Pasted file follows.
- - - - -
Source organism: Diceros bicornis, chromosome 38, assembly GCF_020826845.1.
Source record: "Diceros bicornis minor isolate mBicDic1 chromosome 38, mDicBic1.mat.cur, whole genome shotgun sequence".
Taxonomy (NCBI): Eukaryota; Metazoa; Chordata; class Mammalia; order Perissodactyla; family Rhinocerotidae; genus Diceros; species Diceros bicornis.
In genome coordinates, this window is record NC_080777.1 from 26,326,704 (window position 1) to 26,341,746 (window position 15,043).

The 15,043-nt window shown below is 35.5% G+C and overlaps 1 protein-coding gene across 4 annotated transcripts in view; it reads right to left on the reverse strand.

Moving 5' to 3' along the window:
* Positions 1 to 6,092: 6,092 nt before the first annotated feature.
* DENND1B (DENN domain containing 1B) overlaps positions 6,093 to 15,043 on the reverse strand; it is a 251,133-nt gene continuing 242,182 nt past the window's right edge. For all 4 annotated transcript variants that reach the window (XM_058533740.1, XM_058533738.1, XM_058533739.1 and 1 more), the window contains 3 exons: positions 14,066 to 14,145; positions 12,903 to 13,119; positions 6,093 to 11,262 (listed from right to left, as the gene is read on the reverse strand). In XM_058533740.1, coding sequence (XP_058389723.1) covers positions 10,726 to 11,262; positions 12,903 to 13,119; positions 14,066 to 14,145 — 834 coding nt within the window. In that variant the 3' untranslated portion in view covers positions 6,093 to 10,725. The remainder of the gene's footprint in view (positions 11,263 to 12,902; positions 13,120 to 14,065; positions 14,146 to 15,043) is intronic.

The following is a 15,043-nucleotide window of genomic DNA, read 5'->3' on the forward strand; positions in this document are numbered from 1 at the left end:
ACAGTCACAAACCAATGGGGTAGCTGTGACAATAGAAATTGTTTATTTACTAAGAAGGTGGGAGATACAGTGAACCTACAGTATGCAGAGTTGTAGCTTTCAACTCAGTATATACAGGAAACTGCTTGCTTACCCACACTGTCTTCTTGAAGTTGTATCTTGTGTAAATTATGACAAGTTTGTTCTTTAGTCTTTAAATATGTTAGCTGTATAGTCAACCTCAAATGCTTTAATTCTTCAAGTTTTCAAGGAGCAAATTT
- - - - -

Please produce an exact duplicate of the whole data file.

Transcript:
Source organism: Diceros bicornis, chromosome 38, assembly GCF_020826845.1.
Source record: "Diceros bicornis minor isolate mBicDic1 chromosome 38, mDicBic1.mat.cur, whole genome shotgun sequence".
Taxonomy (NCBI): Eukaryota; Metazoa; Chordata; class Mammalia; order Perissodactyla; family Rhinocerotidae; genus Diceros; species Diceros bicornis.
In genome coordinates, this window is record NC_080777.1 from 26,326,704 (window position 1) to 26,341,746 (window position 15,043).

The 15,043-nt window shown below is 35.5% G+C and overlaps 1 protein-coding gene across 4 annotated transcripts in view; it reads right to left on the reverse strand.

Moving 5' to 3' along the window:
* Positions 1 to 6,092: 6,092 nt before the first annotated feature.
* DENND1B (DENN domain containing 1B) overlaps positions 6,093 to 15,043 on the reverse strand; it is a 251,133-nt gene continuing 242,182 nt past the window's right edge. For all 4 annotated transcript variants that reach the window (XM_058533740.1, XM_058533738.1, XM_058533739.1 and 1 more), the window contains 3 exons: positions 14,066 to 14,145; positions 12,903 to 13,119; positions 6,093 to 11,262 (listed from right to left, as the gene is read on the reverse strand). In XM_058533740.1, coding sequence (XP_058389723.1) covers positions 10,726 to 11,262; positions 12,903 to 13,119; positions 14,066 to 14,145 — 834 coding nt within the window. In that variant the 3' untranslated portion in view covers positions 6,093 to 10,725. The remainder of the gene's footprint in view (positions 11,263 to 12,902; positions 13,120 to 14,065; positions 14,146 to 15,043) is intronic.

The following is a 15,043-nucleotide window of genomic DNA, read 5'->3' on the forward strand; positions in this document are numbered from 1 at the left end:
ACAGTCACAAACCAATGGGGTAGCTGTGACAATAGAAATTGTTTATTTACTAAGAAGGTGGGAGATACAGTGAACCTACAGTATGCAGAGTTGTAGCTTTCAACTCAGTATATACAGGAAACTGCTTGCTTACCCACACTGTCTTCTTGAAGTTGTATCTTGTGTAAATTATGACAAGTTTGTTCTTTAGTCTTTAAATATGTTAGCTGTATAGTCAACCTCAAATGCTTTAATTCTTCAAGTTTTCAAGGAGCAAATTT